Aerospace & Defense
On a recent conference call, Kevin Parsons, the Director of Innovation and Transformation at $23 billion defense and aerospace giant Northrop Grumman joined us to explain how his innovation group is influencing the culture and bringing business units into its process — without antagonizing the R&D folks. Includes 30 minutes of audio….
“We distinguish between ‘roof shots’ and moonshots,” says Google X executive Hans Peter Brøndmo. “You could say, ‘If I wanted to get up on the roof of this building, I could come up with a really innovative solution. I might actually technically, be closer to the moon, but I didn’t do anything to get to the moon.’ More insights from Brøndmo and XPRIZE CEO Marcus Shingles inside, from a session held at the inaugural Harvest Summit…
One expects to hear about sleek new cabin designs or fuel-efficient aircraft from the $70.5 billion Airbus Group. So heads turned when the aerospace giant introduced the world’s first 3D-printed motorcycle in May. The story of the how and why Airbus brought the bike to market offers useful lessons for other large corporations.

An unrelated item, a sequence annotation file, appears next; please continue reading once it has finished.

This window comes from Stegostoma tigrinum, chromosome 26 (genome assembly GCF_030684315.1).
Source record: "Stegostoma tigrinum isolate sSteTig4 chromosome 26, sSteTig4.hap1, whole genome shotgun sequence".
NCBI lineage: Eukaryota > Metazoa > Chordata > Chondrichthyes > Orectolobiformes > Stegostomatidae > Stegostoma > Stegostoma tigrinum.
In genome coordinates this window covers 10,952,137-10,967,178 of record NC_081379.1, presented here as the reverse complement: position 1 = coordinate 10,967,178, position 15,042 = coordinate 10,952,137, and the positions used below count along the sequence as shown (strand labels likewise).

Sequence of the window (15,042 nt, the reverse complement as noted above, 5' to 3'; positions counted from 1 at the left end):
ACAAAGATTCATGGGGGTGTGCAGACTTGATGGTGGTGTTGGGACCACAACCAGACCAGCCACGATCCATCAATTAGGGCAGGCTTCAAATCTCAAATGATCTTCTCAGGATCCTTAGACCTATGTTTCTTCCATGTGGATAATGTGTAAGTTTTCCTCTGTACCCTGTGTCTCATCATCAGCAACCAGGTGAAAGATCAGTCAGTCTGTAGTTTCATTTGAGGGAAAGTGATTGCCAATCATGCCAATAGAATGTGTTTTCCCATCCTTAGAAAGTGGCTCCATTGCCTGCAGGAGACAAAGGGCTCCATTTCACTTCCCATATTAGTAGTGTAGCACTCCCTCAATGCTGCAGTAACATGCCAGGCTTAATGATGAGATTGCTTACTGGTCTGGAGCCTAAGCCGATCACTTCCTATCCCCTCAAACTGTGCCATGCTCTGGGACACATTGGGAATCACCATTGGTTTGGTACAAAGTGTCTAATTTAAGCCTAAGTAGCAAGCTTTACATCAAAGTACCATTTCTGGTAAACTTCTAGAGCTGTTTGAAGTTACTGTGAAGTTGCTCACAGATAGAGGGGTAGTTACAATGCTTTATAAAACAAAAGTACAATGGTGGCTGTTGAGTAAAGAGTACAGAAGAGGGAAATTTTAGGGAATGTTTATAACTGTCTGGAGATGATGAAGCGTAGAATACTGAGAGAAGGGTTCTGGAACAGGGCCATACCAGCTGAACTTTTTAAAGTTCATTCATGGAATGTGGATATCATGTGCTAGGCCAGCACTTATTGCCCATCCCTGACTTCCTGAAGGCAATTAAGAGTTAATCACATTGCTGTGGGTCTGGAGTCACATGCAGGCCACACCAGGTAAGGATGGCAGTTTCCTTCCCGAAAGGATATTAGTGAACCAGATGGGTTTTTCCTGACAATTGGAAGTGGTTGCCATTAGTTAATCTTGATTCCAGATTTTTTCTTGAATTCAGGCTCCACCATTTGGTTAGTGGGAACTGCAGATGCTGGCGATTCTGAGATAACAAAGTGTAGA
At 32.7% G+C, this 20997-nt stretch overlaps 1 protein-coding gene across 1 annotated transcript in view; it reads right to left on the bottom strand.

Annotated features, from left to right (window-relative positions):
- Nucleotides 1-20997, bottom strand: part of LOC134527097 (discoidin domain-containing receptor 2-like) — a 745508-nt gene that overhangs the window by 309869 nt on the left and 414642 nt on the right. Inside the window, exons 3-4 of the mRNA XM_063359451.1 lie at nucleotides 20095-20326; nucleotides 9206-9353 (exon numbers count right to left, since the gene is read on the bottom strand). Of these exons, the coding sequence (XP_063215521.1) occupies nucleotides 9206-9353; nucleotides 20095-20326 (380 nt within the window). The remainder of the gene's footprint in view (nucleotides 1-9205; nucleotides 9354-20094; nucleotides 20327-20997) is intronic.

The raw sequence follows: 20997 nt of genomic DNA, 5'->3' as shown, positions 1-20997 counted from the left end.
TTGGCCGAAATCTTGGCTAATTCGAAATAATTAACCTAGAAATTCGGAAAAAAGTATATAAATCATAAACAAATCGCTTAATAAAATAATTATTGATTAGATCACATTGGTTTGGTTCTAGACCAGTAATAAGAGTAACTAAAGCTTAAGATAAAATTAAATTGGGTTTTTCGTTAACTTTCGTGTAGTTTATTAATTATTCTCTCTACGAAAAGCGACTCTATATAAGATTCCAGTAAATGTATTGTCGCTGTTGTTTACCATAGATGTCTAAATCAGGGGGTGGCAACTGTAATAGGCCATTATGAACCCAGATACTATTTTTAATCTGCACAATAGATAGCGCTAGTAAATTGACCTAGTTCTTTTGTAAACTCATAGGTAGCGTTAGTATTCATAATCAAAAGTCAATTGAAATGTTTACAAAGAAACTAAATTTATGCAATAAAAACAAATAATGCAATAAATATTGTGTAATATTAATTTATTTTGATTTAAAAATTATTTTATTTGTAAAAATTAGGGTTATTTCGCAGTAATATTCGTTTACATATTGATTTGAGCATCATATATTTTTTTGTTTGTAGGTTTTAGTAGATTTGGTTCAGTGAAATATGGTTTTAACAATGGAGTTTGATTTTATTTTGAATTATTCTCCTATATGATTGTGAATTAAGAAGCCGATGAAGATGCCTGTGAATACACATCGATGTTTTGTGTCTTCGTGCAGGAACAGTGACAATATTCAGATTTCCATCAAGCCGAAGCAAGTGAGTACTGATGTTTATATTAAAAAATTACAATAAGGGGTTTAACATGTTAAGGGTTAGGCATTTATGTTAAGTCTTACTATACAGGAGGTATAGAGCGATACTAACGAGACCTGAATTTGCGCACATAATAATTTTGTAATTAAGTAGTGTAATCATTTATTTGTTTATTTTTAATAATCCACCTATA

Executives from Shell TechWorks and the Thales xPlor initiative joined Innovation Leader editor Scott Kirsner earlier this year to talk about what they hope to accomplish with the innovation labs they’ve set up in the Boston area, and how they’re being measured. Here’s the audio and slides.
Markus Durstewitz, head of innovation methods and tools for Airbus Group, talks about how the $67 billion manufacturer is working with suppliers, passengers, and pilots to make air travel more efficient. Includes slides…
Pete Roney, VP of Innovation at Thales USA, the American arm of the $17 billion French aerospace and defense giant Thales Group, says that the rationale for launching a new innovation effort was pretty clear: The company just wasn’t thinking creatively enough to keep up with its peer group.
We talk to Ashlee Vance, author of a new book about Musk, about how the founder of SpaceX, Tesla, and SolarCity hires people, battles bureaucracy, and dispatches problems fast.
Textron set an audacious goal: Get a new military plane from concept to the runway in less than two years, to fill what the company saw as a major market gap. Execs Bill Anderson and Dale Tutt, who led the Scorpion project, shared what they learned on the journey from blueprint to the blue yonder.